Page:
The Flying Moose Classic 2022

The Flying Moose Classic


Results: https://www.skireg.com/SR/a/183/RESULTS-with-NENSA-Club-Flying-Moose-Classic-02-05-2022.pdf


A jovial crowd gathered for the annual Flying Moose Classic. On a day that Sara Graves (Stowe Nordic) declared: “if you own skis, it is a crime not to use them today,” the people who traveled to Bethel were not disappointed. Maine’s most beautiful Mountain Village was a scene fit for Currier and Ives, and the skiers in their colorful uniforms became part of the setting. Bethel has been the recipient of significant accumulations from the last two systems, and the scene was laden with snow from the treetops to the tracks.


Skier arrived hurriedly, many experiencing unexpected delays as the cleanup from yesterday’s storm was still in progress. Fortunately, the conditions were easy to wax for, and people applied their choice of greens and blues. I went with the club’s recommendation of Guru Green with a little Start Terva Green on top. Much of NWVE went with this combination that proved to be quite good. I opted to ski most of the course for a warm-up. Much of it was untouched from the groomers, and a fresh layer of snow had fallen since their last pass.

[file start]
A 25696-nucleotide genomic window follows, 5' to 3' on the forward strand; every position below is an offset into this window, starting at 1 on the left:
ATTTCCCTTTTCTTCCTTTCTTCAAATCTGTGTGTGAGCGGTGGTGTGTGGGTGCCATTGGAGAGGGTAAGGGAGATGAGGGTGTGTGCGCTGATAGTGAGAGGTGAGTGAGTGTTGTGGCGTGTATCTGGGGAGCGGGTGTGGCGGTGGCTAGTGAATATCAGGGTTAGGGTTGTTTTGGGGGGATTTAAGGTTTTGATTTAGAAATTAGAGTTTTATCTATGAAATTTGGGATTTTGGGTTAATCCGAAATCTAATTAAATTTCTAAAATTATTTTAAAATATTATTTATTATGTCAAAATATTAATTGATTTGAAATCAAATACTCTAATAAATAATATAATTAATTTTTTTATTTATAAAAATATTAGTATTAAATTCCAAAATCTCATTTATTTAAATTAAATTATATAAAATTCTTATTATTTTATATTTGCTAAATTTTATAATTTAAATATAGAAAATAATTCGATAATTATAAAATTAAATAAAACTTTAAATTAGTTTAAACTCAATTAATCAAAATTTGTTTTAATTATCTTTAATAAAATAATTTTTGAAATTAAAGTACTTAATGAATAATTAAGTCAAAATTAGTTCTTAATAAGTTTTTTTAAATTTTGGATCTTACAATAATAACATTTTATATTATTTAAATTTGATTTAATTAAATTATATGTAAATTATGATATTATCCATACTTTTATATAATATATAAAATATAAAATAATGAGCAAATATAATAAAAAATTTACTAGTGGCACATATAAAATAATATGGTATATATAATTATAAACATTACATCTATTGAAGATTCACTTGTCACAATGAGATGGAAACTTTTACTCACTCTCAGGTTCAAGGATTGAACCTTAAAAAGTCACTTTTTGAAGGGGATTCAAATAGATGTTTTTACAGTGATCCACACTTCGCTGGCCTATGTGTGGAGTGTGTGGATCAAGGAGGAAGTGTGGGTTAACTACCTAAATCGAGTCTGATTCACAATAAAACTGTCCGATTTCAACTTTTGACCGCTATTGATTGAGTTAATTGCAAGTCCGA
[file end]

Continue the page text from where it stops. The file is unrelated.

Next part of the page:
The course was relatively flat for the Flying Moose Classic. Skiers started on Millbrook to Moose; they turned briefly onto Corkscrew before the big climb up Grover’s Grind via Uncorked. The payoff for the effort up Grover’s was a thrilling descent down Grover’s that had many skiers hitting 25mph comfortably in the tracks! At the bottom of Grover’s was a sharp left onto I95. Skiers did an out and back on I95, allowing cheering and getting some support from much of the field. Once done, the 4km stint on I95 skiers returned to the stadium via Millbrook and Treetop.